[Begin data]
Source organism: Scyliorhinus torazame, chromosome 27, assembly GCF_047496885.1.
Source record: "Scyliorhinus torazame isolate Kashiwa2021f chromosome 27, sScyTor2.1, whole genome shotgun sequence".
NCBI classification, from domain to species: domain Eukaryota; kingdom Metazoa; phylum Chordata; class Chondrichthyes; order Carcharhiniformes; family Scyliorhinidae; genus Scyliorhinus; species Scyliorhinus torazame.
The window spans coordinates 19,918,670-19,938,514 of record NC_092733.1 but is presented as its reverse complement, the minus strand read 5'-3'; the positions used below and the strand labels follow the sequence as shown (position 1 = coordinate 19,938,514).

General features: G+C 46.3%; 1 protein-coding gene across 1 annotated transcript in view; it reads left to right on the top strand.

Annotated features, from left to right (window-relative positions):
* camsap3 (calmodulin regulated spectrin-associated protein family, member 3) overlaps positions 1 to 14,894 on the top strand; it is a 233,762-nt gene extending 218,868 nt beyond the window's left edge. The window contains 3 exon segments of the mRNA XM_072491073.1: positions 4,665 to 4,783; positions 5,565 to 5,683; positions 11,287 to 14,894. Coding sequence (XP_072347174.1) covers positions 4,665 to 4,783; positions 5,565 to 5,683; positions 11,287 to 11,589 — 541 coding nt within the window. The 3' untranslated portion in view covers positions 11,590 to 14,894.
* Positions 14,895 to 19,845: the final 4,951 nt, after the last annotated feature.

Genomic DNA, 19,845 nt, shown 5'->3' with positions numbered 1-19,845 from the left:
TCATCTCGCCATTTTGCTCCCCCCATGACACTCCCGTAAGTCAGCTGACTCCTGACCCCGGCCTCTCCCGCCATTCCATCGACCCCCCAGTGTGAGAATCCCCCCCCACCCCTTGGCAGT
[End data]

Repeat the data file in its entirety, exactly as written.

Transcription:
Source organism: Scyliorhinus torazame, chromosome 27, assembly GCF_047496885.1.
Source record: "Scyliorhinus torazame isolate Kashiwa2021f chromosome 27, sScyTor2.1, whole genome shotgun sequence".
NCBI classification, from domain to species: domain Eukaryota; kingdom Metazoa; phylum Chordata; class Chondrichthyes; order Carcharhiniformes; family Scyliorhinidae; genus Scyliorhinus; species Scyliorhinus torazame.
The window spans coordinates 19,918,670-19,938,514 of record NC_092733.1 but is presented as its reverse complement, the minus strand read 5'-3'; the positions used below and the strand labels follow the sequence as shown (position 1 = coordinate 19,938,514).

General features: G+C 46.3%; 1 protein-coding gene across 1 annotated transcript in view; it reads left to right on the top strand.

Annotated features, from left to right (window-relative positions):
* camsap3 (calmodulin regulated spectrin-associated protein family, member 3) overlaps positions 1 to 14,894 on the top strand; it is a 233,762-nt gene extending 218,868 nt beyond the window's left edge. The window contains 3 exon segments of the mRNA XM_072491073.1: positions 4,665 to 4,783; positions 5,565 to 5,683; positions 11,287 to 14,894. Coding sequence (XP_072347174.1) covers positions 4,665 to 4,783; positions 5,565 to 5,683; positions 11,287 to 11,589 — 541 coding nt within the window. The 3' untranslated portion in view covers positions 11,590 to 14,894.
* Positions 14,895 to 19,845: the final 4,951 nt, after the last annotated feature.

Genomic DNA, 19,845 nt, shown 5'->3' with positions numbered 1-19,845 from the left:
TCATCTCGCCATTTTGCTCCCCCCATGACACTCCCGTAAGTCAGCTGACTCCTGACCCCGGCCTCTCCCGCCATTCCATCGACCCCCCAGTGTGAGAATCCCCCCCCACCCCTTGGCAGT